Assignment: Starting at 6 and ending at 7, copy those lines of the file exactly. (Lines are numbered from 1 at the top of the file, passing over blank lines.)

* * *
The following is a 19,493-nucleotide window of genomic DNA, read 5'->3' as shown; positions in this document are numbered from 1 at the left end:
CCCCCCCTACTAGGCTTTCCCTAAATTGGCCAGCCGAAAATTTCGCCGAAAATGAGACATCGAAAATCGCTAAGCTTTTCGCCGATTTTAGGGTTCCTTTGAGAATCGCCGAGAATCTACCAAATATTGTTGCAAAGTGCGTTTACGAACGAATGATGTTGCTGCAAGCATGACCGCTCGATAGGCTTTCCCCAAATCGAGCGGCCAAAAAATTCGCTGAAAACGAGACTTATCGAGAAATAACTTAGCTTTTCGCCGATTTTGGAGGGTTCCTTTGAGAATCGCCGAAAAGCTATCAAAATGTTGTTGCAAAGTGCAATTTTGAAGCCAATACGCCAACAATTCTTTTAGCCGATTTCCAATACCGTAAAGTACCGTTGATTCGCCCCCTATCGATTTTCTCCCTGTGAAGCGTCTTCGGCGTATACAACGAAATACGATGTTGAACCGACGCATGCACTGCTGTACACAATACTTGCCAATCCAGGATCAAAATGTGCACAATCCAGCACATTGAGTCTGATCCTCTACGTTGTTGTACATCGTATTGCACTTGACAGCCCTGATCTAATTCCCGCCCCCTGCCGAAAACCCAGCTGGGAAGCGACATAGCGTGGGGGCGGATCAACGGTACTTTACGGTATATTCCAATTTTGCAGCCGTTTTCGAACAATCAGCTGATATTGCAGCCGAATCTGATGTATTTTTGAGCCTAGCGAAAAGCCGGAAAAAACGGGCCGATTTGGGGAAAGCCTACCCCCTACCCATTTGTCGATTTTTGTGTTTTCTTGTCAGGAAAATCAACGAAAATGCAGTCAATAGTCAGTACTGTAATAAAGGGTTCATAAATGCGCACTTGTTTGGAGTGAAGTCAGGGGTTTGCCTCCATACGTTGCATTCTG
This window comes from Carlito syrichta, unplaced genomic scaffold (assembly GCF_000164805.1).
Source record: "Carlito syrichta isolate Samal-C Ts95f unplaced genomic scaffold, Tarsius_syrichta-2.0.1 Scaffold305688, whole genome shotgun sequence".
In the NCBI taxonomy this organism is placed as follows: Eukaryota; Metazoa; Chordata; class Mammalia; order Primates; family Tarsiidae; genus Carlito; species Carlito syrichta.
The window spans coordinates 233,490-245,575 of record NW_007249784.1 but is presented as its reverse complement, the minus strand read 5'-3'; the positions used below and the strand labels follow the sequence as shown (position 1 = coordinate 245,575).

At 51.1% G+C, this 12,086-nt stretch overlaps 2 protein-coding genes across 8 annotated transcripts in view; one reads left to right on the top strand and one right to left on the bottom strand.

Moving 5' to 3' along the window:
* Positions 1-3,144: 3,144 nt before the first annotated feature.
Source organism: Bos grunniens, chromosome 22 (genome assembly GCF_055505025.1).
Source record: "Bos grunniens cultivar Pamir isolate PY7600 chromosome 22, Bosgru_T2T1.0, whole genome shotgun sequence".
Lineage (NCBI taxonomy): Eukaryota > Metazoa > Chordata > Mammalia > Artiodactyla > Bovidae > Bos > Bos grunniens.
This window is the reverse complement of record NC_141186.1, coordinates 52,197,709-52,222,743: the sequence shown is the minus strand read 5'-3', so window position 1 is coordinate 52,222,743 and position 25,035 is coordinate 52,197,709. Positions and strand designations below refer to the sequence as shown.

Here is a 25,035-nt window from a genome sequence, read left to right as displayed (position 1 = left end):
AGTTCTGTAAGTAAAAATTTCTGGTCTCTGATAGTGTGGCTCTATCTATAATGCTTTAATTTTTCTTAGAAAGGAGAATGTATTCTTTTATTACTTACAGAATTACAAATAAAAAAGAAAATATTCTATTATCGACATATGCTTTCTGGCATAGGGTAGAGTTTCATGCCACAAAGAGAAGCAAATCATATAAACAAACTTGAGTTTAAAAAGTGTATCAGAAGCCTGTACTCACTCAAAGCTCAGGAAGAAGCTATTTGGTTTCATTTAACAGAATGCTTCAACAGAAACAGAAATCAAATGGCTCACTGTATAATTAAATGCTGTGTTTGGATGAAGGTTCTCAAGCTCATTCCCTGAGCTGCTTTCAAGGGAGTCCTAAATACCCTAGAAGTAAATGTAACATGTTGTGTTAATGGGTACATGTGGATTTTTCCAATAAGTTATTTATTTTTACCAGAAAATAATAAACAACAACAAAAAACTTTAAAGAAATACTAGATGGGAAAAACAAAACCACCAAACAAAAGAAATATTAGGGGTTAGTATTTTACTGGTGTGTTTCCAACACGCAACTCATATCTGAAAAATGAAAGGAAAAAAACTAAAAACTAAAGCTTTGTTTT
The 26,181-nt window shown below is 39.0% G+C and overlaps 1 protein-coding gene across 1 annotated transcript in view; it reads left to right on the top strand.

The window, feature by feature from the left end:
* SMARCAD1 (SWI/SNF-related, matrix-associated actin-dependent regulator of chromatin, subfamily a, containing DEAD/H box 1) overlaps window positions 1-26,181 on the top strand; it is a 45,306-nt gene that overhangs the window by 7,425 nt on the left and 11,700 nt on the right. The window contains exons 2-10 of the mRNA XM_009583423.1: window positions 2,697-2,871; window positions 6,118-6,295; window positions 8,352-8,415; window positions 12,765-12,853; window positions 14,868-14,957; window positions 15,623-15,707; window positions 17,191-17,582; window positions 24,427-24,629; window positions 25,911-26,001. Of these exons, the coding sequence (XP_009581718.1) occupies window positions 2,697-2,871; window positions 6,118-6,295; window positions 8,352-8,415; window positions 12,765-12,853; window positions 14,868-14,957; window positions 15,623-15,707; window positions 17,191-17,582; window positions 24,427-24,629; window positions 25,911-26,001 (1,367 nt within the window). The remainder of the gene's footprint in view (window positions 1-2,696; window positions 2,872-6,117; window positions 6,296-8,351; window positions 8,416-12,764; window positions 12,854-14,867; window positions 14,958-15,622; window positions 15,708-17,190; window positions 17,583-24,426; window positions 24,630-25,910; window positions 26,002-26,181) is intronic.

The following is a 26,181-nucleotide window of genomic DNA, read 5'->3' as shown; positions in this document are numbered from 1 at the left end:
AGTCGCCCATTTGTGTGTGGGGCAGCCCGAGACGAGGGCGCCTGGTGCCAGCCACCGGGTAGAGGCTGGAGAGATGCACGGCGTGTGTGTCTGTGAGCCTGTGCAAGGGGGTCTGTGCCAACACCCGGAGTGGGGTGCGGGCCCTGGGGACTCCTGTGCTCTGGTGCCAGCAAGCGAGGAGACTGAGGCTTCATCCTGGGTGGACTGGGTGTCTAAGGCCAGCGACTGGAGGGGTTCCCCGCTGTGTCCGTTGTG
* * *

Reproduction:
The window spans coordinates 233,490-245,575 of record NW_007249784.1 but is presented as its reverse complement, the minus strand read 5'-3'; the positions used below and the strand labels follow the sequence as shown (position 1 = coordinate 245,575).

At 51.1% G+C, this 12,086-nt stretch overlaps 2 protein-coding genes across 8 annotated transcripts in view; one reads left to right on the top strand and one right to left on the bottom strand.